Director : James McTeigue
Screenplay : Matthew Sand and J. Michael Straczynski (story by Matthew Sand)
MPAA Rating : R
Year of Release : 2009
Stars : Rain (Raizo), Naomie Harris (Mika), Ben Miles (Maslow), Shô Kosugi (Ozunu), Joon Lee (Teenage Raizo), Yoon Sungwoong (Young Raizo), Anna Sawai (Teenage Kiriko), Rick Yune (Takeshi)
Reunited for the first time since V for Vendetta (2005), director James McTeigue and producers Joel Silver and Andy and Larry Wachowski have brought their flair for slick, highly choreographed action, computer effects, and dark cinematography to Ninja Assassin, a moody and extremely bloody slice of martial arts pulp. The redundant title (a ninja is an assassin by definition) is clearly meant as a throwback to the dozens of low-budget, Golan-Globus-produced ninja movies that glutted video shelves and late-night cable television schedules in the 1980s, as is the presence of Shô Kosugi, who became a cult movie star by headlining many such films, including Revenge of the Ninja (1983), Nine Deaths of the Ninja (1985), and Black Eagle (1988).
Nevertheless, Kosugi, who plays the heavy in Ninja Assassin, has to step aside for the younger generation, which is here embodied in the rock-hard abs and rock-star locks of Rain, a Korean pop star who was previously cast in a small role in the Wachowski Brothers’ Speed Racer (2008). Rain stars as Raizo, an orphan who is raised in a secret ninja clan lorded over by Kosugi’s malevolent father figure Ozunu, who steals children and trains them to be heartless killers. Raizo manages to keep enough of his humanity to realize that being a heartless killer is wrong, which is why he decides to go rogue and help a pretty Interpol researcher named Mika (Naomie Harris), who is trying to convince her superior (Ben Miles) that secret ninja clans still exist and are responsible for numerous international assassinations.
The plot, concocted by first-time screenwriter Matthew Sand and television veteran J. Michael Straczynski (Babylon 5, Jeremiah) is a pretty thin hook, but it’s enough to hold the film together in-between fight sequences, which are the real bread and butter. Back in the day, ninja movies were reliant almost entirely on the actual physical abilities of their stars, with some clever editing used to enhance what was already there. In the world of post-Matrix digital effects, anyone can be made to look like he or she can do anything, which makes Ninja Assassin more action fantasy than action thriller. The ninjas don’t just move with great speed; they literally disappear into shadowy blurs of motion, and when they send throwing stars your way, they look (and sound) like they were shot out of a canon. When the ninjas go to battle with swords and chains, the choreography is fast and furious, but also accentuated with sudden moments of slow motion that allow the digital artists to show us the exact positions of various flashing blades with stylized precision.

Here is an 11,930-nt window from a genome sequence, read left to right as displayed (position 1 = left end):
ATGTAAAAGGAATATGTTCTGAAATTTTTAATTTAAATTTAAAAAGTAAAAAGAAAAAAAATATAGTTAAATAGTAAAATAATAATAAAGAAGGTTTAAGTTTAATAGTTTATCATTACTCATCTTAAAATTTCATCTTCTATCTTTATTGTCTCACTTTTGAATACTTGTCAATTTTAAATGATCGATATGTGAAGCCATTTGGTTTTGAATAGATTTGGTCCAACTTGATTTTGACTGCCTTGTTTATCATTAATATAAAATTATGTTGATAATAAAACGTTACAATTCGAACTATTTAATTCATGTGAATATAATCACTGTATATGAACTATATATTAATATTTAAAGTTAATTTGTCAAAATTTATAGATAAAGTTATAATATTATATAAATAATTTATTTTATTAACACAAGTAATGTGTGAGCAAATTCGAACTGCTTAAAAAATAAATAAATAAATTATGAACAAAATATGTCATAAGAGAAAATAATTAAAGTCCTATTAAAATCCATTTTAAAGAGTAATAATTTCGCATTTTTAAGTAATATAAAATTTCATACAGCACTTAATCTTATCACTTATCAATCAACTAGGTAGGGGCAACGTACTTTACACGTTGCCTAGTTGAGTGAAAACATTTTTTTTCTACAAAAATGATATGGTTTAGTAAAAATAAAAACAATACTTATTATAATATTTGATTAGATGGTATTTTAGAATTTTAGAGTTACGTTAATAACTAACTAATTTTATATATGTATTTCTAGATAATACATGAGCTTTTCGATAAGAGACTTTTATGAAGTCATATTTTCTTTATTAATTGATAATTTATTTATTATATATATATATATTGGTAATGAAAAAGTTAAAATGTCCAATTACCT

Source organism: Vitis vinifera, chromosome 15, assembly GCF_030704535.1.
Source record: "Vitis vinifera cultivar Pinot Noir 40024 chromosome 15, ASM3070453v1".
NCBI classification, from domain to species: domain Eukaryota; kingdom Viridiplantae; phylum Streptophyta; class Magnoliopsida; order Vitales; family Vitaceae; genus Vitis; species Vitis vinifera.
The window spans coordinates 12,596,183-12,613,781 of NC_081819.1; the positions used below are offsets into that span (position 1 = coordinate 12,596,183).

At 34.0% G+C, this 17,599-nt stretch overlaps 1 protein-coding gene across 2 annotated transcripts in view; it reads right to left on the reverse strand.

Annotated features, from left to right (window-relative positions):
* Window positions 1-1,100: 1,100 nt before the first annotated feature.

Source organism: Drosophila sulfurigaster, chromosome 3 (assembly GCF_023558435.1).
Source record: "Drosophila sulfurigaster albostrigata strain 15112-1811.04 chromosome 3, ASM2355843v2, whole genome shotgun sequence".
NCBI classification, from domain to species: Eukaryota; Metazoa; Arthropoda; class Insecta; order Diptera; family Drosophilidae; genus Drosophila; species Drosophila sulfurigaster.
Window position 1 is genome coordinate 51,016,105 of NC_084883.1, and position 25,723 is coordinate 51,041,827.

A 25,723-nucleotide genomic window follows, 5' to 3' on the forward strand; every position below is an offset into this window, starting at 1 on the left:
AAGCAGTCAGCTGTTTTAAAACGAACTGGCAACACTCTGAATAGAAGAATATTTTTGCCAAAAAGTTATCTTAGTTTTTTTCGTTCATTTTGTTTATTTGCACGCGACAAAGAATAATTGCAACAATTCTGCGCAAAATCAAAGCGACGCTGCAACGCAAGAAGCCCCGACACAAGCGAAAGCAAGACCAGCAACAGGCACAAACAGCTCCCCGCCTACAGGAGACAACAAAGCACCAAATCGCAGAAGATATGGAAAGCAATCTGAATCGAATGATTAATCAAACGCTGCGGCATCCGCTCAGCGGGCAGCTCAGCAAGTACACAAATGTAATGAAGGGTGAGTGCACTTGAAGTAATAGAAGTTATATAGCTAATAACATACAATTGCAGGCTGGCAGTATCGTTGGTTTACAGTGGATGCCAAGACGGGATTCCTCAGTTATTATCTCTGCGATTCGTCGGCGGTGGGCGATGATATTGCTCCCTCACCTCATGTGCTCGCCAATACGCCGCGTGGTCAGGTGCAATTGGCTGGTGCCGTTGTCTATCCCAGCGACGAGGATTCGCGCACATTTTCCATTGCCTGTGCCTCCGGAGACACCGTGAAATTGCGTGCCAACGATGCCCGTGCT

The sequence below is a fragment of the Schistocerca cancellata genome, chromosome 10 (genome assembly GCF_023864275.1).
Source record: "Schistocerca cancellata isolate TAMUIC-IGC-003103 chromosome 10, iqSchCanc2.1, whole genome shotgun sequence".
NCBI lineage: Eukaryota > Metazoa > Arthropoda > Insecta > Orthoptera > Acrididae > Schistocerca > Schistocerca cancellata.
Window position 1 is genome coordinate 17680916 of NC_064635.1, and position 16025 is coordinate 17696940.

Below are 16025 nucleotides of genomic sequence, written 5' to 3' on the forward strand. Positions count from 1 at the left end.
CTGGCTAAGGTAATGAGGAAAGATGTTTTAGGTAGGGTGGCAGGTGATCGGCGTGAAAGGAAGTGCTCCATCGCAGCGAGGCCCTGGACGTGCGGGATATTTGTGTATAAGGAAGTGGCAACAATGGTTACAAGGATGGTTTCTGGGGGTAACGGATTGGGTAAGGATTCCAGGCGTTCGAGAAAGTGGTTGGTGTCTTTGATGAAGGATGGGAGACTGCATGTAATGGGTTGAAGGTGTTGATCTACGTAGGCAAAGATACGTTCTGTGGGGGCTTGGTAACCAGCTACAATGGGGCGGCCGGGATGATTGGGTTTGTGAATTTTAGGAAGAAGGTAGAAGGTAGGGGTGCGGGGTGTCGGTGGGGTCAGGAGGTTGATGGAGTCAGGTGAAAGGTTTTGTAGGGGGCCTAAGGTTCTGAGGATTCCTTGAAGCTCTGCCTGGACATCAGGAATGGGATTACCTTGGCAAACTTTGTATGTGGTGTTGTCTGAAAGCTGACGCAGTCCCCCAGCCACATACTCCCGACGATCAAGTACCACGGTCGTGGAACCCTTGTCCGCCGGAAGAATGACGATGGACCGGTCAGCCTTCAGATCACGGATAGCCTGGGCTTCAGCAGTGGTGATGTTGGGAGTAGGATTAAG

And then there’s the blood. Oh, man, there’s the blood. Ninja Assassin saves its niftiest digital effects for spurting arteries and the kind of explicit bodily maiming that is generally more at home in horror films like My Bloody Valentine and The Final Destination (I’m surprised someone didn’t think to make it in 3-D). While exaggerated geysers of gore have a long and storied history in samurai and kung-fu cinema, the kind of intricately designed blood splattering we get here is more in line with the stylized theatrics of 300 (2007). While some of it was done practically (Rain’s gore streaked body through the second half of the film is testament to this), most of the maiming is produced digitally, which allows the filmmakers to make the violence gorier than ever, but also less visceral because it has the weightlessness of a video game. That, of course, may very well be the point, as Ninja Assassin revels in the unrealistic absurdity of both its plot and its action sequences, plying the audience with its splatterfest silliness but always keep a straight face just in case.
Copyright ©2009 James Kendrick
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